State Court Administrator Emeritus Milton L. Mack Jr. the former Wayne County Probate Court chief judge, currently chairs the Governor’s Mental Health Diversion Council and has long been involved in addressing the issue of mental illness in the criminal justice system on local, state, and national levels. He wrote a policy paper in 2017 called “Decriminalization of Mental Illness: Fixing a Broken System,” which led to establishment of the National Judicial Task Force to Examine State Courts’ Response to Mental Illness.

“This project is already helping hundreds of individuals get the treatment they need to stay in recovery and avoid incarceration, hospitalization and homelessness,” Mack said. “The model demonstrates the value of judicial leadership in bringing stakeholders together to finally deliver on the promise in the Michigan Constitution to provide services for those with mental illness.”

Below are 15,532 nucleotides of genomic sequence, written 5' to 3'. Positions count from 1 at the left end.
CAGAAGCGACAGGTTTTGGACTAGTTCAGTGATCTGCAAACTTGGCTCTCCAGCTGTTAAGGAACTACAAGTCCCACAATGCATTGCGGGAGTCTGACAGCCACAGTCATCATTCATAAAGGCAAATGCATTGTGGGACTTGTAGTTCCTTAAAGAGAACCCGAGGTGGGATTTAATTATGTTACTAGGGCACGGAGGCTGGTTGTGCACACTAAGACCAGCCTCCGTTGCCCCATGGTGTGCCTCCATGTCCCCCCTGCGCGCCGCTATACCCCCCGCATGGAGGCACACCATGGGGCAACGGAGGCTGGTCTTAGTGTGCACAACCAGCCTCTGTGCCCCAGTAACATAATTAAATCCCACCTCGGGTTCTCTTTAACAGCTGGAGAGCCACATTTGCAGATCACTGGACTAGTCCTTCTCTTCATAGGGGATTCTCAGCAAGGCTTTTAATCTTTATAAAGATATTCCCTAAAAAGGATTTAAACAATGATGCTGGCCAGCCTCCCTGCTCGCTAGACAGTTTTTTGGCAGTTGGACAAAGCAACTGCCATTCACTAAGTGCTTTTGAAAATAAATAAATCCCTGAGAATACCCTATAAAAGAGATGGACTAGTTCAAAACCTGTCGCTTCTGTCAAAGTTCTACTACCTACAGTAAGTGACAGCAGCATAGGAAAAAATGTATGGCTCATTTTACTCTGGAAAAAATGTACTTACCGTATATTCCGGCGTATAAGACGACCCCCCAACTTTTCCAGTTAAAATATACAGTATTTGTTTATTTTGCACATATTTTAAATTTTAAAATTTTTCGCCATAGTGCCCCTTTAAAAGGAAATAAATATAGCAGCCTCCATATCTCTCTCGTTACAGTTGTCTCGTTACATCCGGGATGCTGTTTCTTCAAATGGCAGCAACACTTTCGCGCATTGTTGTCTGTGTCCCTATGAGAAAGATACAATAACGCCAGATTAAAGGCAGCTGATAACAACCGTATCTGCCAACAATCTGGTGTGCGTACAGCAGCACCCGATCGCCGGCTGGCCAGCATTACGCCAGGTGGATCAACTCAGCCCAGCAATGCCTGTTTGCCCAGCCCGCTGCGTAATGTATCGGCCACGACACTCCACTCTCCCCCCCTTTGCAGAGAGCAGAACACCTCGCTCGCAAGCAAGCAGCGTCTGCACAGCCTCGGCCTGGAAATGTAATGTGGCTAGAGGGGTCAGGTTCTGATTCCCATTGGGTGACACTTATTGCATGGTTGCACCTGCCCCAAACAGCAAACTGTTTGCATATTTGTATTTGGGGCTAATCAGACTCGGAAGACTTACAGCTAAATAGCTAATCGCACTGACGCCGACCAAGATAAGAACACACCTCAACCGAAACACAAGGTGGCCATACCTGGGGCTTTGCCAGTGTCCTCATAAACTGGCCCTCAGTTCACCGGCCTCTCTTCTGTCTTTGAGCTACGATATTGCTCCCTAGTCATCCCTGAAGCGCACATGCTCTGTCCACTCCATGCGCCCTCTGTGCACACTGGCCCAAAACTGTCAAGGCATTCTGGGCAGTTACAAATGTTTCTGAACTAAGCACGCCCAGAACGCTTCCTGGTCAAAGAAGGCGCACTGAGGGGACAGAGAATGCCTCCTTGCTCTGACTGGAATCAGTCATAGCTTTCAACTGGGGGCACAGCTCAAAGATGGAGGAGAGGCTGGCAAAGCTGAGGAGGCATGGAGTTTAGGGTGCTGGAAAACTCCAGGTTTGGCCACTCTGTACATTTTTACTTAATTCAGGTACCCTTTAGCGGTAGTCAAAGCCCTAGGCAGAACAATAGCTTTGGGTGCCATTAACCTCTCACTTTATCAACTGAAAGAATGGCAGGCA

In 2016 and 2018, the legislature modified Michigan’s Mental Health Code to make Michigan a national leader in promoting earlier intervention for those suffering from a serious mental illness and by making AOT more readily available.

Previously, the cycle of short hospital stays and discharges without connection to community treatment created a revolving door that assures repeat emergency room visits, wasting resources and risking lives. For example, in Wayne County over the last five years:

• 16,000 petitions for mental health treatment were filed for 9,000 individuals.
• Only 600 of these individuals represented more than one-third of all petitions filed.
• 57 had at least 10 petitions during that time.

Over the last year:

• These 57 individuals had hundreds of ER visits at a cost of nearly $3,300,000 (56 visits for one individual alone).
• Nearly half had been incarcerated at the Wayne County Jail.
• None of these individuals appear to have been connected to community treatment.

Michigan has since converted its Mental Health Code from an inpatient to an outpatient model to match established best practices for care delivery. AOT is a less restrictive method of treatment than inpatient psychiatric hospitalization and is typically ordered for persons at risk of harm due to an inability to understand their need for treatment. These changes enable private and public entities to more effectively coordinate care.